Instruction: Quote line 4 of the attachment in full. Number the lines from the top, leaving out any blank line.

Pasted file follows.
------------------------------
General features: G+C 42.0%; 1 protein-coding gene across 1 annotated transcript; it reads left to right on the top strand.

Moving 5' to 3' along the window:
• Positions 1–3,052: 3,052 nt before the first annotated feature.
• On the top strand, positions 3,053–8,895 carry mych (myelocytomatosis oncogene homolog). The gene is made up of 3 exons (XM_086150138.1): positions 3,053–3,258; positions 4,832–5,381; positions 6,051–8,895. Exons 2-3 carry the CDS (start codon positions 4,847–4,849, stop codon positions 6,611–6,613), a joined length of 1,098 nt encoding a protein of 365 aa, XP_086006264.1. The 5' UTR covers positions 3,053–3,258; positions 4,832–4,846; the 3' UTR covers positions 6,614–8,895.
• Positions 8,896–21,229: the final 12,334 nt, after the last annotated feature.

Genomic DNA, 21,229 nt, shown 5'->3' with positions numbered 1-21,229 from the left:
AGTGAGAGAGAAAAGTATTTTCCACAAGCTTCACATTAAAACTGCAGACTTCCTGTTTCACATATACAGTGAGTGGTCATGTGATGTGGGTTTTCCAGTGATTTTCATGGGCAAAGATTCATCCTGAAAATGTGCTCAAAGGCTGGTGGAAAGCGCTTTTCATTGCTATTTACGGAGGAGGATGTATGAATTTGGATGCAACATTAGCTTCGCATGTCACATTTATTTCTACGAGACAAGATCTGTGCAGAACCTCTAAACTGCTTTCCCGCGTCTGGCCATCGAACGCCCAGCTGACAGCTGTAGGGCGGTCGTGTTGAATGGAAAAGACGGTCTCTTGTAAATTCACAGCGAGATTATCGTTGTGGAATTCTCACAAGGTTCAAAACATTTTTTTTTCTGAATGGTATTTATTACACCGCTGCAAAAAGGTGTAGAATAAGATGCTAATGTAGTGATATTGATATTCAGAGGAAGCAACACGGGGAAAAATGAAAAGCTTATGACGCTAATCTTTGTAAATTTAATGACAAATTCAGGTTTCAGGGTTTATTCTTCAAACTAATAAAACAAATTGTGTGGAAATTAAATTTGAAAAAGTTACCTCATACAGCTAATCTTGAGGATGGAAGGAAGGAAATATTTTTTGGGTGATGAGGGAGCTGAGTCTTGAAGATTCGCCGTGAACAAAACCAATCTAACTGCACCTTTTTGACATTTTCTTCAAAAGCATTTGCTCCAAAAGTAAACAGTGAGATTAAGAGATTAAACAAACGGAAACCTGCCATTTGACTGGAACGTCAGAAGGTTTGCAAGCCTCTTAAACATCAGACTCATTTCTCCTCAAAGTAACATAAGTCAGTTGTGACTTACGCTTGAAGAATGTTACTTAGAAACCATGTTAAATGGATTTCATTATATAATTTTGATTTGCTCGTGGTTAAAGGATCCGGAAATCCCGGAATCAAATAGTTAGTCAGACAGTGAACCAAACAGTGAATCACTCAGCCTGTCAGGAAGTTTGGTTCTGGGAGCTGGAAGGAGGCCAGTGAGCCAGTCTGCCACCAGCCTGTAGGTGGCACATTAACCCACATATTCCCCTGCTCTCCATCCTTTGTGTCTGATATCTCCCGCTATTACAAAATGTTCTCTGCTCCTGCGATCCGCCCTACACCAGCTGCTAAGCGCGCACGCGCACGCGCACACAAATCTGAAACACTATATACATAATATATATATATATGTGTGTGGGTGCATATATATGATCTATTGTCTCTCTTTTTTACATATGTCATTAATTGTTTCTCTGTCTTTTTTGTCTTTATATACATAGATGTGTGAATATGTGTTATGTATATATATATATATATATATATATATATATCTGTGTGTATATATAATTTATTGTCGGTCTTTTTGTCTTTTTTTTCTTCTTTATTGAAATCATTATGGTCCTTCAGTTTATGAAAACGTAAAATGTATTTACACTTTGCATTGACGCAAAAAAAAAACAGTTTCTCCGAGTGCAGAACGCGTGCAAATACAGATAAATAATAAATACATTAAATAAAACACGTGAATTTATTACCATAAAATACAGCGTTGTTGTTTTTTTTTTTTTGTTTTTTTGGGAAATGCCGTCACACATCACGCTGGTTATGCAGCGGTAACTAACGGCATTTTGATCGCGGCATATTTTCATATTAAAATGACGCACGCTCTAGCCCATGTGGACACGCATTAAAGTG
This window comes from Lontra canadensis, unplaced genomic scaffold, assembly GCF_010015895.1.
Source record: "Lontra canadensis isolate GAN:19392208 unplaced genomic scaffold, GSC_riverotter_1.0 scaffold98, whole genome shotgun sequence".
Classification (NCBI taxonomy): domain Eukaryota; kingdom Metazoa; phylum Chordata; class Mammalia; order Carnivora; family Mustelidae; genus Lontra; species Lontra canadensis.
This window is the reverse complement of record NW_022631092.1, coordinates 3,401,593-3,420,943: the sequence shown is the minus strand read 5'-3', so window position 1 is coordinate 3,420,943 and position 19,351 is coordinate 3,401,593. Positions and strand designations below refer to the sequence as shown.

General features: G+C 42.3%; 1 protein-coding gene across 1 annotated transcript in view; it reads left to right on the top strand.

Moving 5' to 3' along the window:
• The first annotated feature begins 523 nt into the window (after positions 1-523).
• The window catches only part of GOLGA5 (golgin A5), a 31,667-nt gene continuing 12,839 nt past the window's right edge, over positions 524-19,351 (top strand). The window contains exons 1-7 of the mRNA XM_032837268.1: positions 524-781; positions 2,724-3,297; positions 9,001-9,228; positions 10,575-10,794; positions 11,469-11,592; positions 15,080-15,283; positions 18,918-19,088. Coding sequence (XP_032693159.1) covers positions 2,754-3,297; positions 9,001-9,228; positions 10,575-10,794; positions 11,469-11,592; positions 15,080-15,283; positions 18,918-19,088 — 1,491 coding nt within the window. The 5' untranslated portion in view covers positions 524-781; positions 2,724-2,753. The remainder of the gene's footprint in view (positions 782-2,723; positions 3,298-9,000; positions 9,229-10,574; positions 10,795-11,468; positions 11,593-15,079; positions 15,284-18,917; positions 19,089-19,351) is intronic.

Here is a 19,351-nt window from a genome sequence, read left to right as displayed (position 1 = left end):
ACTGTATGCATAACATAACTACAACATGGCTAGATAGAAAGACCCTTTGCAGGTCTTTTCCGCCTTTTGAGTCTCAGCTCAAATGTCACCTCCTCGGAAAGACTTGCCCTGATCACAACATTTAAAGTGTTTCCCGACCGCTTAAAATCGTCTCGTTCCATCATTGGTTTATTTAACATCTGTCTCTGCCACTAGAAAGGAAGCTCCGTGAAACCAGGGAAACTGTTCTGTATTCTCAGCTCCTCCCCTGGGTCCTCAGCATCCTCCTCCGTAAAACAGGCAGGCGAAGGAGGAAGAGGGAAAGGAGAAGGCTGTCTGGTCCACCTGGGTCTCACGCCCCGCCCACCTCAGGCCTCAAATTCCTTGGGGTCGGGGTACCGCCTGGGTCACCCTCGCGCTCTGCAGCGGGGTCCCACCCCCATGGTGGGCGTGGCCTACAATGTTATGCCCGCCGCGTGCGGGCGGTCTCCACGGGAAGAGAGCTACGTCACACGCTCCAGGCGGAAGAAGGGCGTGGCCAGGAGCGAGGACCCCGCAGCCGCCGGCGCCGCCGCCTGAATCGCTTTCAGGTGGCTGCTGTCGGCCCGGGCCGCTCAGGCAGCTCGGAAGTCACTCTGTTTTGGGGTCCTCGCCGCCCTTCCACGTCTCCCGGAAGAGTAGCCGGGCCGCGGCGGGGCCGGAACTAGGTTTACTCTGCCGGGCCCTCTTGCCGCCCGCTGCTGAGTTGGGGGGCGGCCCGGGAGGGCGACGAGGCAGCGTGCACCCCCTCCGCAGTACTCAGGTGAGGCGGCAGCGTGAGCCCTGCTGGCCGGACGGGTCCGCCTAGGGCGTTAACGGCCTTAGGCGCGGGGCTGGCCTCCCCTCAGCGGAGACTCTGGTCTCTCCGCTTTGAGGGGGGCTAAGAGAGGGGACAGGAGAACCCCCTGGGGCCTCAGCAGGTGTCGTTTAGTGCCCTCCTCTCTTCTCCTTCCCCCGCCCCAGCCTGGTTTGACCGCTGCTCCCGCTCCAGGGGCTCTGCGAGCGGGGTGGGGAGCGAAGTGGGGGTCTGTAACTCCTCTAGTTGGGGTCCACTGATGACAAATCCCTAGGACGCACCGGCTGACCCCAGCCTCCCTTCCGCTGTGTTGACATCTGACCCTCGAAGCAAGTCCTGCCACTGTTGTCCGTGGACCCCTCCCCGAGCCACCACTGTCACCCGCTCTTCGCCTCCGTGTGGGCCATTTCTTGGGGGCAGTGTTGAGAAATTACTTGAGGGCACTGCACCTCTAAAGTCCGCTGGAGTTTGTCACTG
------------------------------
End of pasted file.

• On the top strand, positions 3,053–8,895 carry mych (myelocytomatosis oncogene homolog). The gene is made up of 3 exons (XM_086150138.1): positions 3,053–3,258; positions 4,832–5,381; positions 6,051–8,895. Exons 2-3 carry the CDS (start codon positions 4,847–4,849, stop codon positions 6,611–6,613), a joined length of 1,098 nt encoding a protein of 365 aa, XP_086006264.1. The 5' UTR covers positions 3,053–3,258; positions 4,832–4,846; the 3' UTR covers positions 6,614–8,895.